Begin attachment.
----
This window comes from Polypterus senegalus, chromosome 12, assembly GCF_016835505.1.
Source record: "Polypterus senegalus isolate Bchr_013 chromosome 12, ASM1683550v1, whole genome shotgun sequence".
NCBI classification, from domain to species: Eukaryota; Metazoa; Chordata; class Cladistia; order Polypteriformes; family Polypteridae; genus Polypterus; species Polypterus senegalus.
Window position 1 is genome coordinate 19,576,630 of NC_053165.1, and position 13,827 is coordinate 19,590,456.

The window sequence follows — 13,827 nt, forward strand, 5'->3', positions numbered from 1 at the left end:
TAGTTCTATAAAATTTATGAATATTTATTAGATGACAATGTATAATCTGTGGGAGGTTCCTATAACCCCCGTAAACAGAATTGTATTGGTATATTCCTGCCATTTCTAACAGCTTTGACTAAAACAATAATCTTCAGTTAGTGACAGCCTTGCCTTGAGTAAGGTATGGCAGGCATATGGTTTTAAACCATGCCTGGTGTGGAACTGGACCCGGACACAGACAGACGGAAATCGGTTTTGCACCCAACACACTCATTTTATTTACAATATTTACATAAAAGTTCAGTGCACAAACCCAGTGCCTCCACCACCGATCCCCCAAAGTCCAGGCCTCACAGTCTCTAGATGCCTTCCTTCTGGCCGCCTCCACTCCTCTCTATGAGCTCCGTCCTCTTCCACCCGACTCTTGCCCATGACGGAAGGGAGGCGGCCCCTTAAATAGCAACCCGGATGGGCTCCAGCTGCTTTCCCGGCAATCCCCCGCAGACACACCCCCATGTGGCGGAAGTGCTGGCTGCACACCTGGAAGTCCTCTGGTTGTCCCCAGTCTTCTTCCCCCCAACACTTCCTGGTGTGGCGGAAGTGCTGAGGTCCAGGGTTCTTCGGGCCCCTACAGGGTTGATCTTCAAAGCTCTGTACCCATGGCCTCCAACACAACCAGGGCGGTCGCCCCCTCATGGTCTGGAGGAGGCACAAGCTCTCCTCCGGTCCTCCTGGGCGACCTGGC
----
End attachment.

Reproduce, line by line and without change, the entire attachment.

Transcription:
This window comes from Polypterus senegalus, chromosome 12, assembly GCF_016835505.1.
Source record: "Polypterus senegalus isolate Bchr_013 chromosome 12, ASM1683550v1, whole genome shotgun sequence".
NCBI classification, from domain to species: Eukaryota; Metazoa; Chordata; class Cladistia; order Polypteriformes; family Polypteridae; genus Polypterus; species Polypterus senegalus.
Window position 1 is genome coordinate 19,576,630 of NC_053165.1, and position 13,827 is coordinate 19,590,456.

The window sequence follows — 13,827 nt, forward strand, 5'->3', positions numbered from 1 at the left end:
TAGTTCTATAAAATTTATGAATATTTATTAGATGACAATGTATAATCTGTGGGAGGTTCCTATAACCCCCGTAAACAGAATTGTATTGGTATATTCCTGCCATTTCTAACAGCTTTGACTAAAACAATAATCTTCAGTTAGTGACAGCCTTGCCTTGAGTAAGGTATGGCAGGCATATGGTTTTAAACCATGCCTGGTGTGGAACTGGACCCGGACACAGACAGACGGAAATCGGTTTTGCACCCAACACACTCATTTTATTTACAATATTTACATAAAAGTTCAGTGCACAAACCCAGTGCCTCCACCACCGATCCCCCAAAGTCCAGGCCTCACAGTCTCTAGATGCCTTCCTTCTGGCCGCCTCCACTCCTCTCTATGAGCTCCGTCCTCTTCCACCCGACTCTTGCCCATGACGGAAGGGAGGCGGCCCCTTAAATAGCAACCCGGATGGGCTCCAGCTGCTTTCCCGGCAATCCCCCGCAGACACACCCCCATGTGGCGGAAGTGCTGGCTGCACACCTGGAAGTCCTCTGGTTGTCCCCAGTCTTCTTCCCCCCAACACTTCCTGGTGTGGCGGAAGTGCTGAGGTCCAGGGTTCTTCGGGCCCCTACAGGGTTGATCTTCAAAGCTCTGTACCCATGGCCTCCAACACAACCAGGGCGGTCGCCCCCTCATGGTCTGGAGGAGGCACAAGCTCTCCTCCGGTCCTCCTGGGCGACCTGGC